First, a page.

Why Hams Care About Solar Activity

As we learned in an earlier post on the ionosphere, the real magic in ham radio is skywave propagation where HF  band (and sometimes VHF) signals can travel well beyond line of sight (over the horizon), even to the other side of the planet if conditions are right and radio waves may bend back to earth in the ionosphere.

The sun is largely responsible for energizing the ionosphere and affecting its quality (height, density, thickness, disturbance).  Unfortunately for hams, solar activity is highly variable, not constant.  There are periods of excellent skywave propagation when the sun is busy and then times of poor propagation when the sun is quiet.

Montage of Sun’s activity over 10 years (solar cycle 23)

This topic is very complex and not completely understood.  Study is ongoing and radio amateurs have contributed greatly to the science; much has been learned in the last 100 years or so since radio became a real thing.   Great detail is found below in some excellent web links.  A brief summary of how solar activity influences the ionosphere is presented here:

  • Our sun tends to be active in 11 year cycles, on average
  • Sunspot counts are a general indicator of solar activity
  • Propagation on higher frequencies is more influenced by solar activity than the lower frequency bands.
  • Ionospheric condition is influenced by the Earth’s magnetic flux lines.
  • Earth’s magnetic field is strongly influenced by solar wind (largely a day/night phenomenon but solar wind can spike with disturbances).
  • Solar flares, coronal mass ejections (CME), and coronal holes cause geomagnetic storms which affect or disrupt radio communication and create noise.

Solar/Space weather is a study of how solar events affect the earth’s magnetosphere.  A/K (long/short-term) indexes measure the stability of Earth’s magnetic field.

Hams worldwide who are active on HF and VHF bands pay a lot of attention to solar activity because of how it affects propagation and noise levels.  QRZ features N0NBH’s graphic summary of important solar and geomagnetic conditions on their main page as shown below.  Some hams and ham websites include this data on their own pages as well, so you may see this sort of info a lot.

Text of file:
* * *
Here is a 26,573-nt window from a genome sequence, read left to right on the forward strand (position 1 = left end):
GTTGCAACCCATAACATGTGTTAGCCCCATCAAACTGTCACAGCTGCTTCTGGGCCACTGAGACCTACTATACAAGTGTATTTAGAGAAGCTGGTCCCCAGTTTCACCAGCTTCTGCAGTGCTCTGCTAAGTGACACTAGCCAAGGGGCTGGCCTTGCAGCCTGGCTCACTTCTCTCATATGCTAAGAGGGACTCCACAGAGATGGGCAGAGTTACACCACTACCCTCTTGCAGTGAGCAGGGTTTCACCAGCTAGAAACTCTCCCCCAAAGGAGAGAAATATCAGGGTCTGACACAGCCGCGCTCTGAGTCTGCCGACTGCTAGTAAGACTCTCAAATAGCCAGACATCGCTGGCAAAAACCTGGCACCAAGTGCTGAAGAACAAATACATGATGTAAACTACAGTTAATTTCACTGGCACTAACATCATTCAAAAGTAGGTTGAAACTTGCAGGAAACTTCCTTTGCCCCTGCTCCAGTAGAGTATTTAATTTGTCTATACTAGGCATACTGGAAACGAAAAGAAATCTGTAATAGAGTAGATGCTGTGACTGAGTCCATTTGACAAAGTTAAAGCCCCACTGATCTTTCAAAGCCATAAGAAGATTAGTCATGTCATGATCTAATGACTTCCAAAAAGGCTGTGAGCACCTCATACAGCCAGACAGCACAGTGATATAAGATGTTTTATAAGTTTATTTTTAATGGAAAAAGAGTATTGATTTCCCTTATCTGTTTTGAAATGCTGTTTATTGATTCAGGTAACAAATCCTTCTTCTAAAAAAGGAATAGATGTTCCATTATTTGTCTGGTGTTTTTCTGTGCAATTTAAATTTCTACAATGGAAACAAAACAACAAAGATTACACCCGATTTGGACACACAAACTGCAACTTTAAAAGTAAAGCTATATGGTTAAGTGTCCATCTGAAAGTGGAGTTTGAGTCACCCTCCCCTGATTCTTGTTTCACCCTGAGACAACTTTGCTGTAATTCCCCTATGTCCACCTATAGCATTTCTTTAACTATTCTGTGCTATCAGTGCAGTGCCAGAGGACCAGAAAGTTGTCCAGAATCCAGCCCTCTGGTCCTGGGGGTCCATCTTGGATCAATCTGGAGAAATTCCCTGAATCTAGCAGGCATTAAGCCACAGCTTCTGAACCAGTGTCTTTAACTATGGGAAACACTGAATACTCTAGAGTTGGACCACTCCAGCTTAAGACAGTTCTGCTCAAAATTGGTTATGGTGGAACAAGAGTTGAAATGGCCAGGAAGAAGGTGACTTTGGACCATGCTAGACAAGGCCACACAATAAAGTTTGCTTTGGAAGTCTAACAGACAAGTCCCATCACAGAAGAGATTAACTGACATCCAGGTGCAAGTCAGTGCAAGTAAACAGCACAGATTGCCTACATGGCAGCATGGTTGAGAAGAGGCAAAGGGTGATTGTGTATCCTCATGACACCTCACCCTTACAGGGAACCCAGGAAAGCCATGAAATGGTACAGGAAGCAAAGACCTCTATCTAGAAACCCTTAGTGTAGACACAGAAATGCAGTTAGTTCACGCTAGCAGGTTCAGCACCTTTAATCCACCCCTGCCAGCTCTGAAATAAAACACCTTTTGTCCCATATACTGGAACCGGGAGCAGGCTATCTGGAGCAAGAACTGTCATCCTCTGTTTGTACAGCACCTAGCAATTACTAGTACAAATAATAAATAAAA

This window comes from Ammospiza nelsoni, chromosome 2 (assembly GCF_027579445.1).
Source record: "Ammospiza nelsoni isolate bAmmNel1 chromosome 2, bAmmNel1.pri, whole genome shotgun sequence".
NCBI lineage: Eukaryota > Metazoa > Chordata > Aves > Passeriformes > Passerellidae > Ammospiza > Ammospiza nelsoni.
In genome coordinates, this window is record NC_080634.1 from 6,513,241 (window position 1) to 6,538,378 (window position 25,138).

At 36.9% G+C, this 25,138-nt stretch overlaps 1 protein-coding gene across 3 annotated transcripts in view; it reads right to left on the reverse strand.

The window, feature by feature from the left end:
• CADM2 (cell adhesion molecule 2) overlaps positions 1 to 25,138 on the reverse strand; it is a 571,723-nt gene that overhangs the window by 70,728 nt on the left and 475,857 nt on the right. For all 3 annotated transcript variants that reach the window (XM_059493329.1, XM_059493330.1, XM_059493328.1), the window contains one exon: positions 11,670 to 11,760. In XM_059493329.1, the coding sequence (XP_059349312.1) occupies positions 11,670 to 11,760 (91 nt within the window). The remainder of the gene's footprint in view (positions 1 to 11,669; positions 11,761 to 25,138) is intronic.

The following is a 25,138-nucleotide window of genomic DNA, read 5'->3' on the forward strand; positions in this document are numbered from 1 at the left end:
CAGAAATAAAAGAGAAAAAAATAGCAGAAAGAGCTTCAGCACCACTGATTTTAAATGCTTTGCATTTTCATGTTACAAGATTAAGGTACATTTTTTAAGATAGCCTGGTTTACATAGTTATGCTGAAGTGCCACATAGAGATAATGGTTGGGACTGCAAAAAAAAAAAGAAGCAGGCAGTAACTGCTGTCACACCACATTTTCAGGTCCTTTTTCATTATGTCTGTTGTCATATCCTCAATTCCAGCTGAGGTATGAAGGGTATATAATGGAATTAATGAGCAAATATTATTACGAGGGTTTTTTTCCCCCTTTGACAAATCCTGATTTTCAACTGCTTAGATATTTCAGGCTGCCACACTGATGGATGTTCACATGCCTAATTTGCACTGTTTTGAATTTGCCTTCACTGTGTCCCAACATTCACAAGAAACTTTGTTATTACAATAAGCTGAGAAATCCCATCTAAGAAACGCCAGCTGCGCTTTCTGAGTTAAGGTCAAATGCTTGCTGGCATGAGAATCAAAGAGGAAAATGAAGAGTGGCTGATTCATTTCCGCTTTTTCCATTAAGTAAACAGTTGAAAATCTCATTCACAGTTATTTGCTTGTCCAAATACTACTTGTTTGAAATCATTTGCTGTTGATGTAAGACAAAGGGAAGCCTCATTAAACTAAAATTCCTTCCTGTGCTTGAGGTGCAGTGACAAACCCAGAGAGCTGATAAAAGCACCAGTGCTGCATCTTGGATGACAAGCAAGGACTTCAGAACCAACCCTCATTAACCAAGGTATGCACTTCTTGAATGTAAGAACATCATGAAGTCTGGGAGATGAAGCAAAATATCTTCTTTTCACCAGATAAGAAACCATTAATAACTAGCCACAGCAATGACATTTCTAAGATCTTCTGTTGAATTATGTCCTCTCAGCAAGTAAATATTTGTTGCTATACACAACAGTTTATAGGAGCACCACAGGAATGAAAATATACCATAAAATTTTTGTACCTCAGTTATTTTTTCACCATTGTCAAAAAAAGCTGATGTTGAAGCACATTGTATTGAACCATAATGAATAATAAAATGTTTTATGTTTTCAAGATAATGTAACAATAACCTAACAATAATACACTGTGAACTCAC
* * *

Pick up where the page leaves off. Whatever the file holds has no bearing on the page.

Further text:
S-T Data QRZ

Presently (2018-2019) we have days on end with no sunspot numbers, resulting in awful HF propagation (note sunspot number SN=0 above).

Solar Activity Level

Despite these poor conditions that limit decent phone (voice) and even CW (Morse) QSOs, hams can still make contact with domestic and international stations using some of the newer digital modes which can decode extremely weak (inaudible) signals.

We are hopefully approaching the end of the current solar minimum with dreams of increasing solar activity in the coming several years.

Solar activity is so important to hams that there are 16 related questions in the General class license exam question pool (only two with the limited privilege Tech pool).  Some Continue reading

Why Hams Care About the Ionosphere

There are many questions concerning the ionosphere and its layers in US license exams.


Experienced hams talk about the ionosphere a lot these days and we see plenty written on the topic in amateur radio websites and magazines.  So what’s the importance of the ionosphere?

The real magic in ham radio is skywave propagation where signals can travel well beyond line of sight, even to the other side of the planet if conditions are right.  We can have two-way radio communication between Iceland and Australia and places in between because voice, video and data signals may be bent back to earth by the ionosphere.


The ionosphere is shell of electrons and electrically charged atoms and molecules (ions) that surrounds the Earth, stretching from a height of about 50 km (31 mi) to more than 1,000 km (620 mi).  Because this band is electrically active the ionosphere is able to reflect or refract electromagnetic radiation at certain frequencies, the HF bands in particular.  For most hams communicating beyond line of sight is a big deal and the ionosphere is what makes long distance (DX) contacts commonplace.

Ionosphere bending

There are two defined ionospheric layers at night and four in daytime, the difference being exposure to the sun which provides most of the energy to the ionosphere.


In daylight the F layer separates into F1 and F2 regions.  Because F2 is farthest from the earth’s surface it can bend radio waves the greatest distance.


Long-distance propagation changes with day/night cycles and seasonal variance away from the equator.  There are numerous anomalies and disturbances that can affect the ionosphere.  Between all these factors the ionosphere is not a uniform shell; it has varying height, thickness, and density.  This continually changing area makes HF propagation highly variable.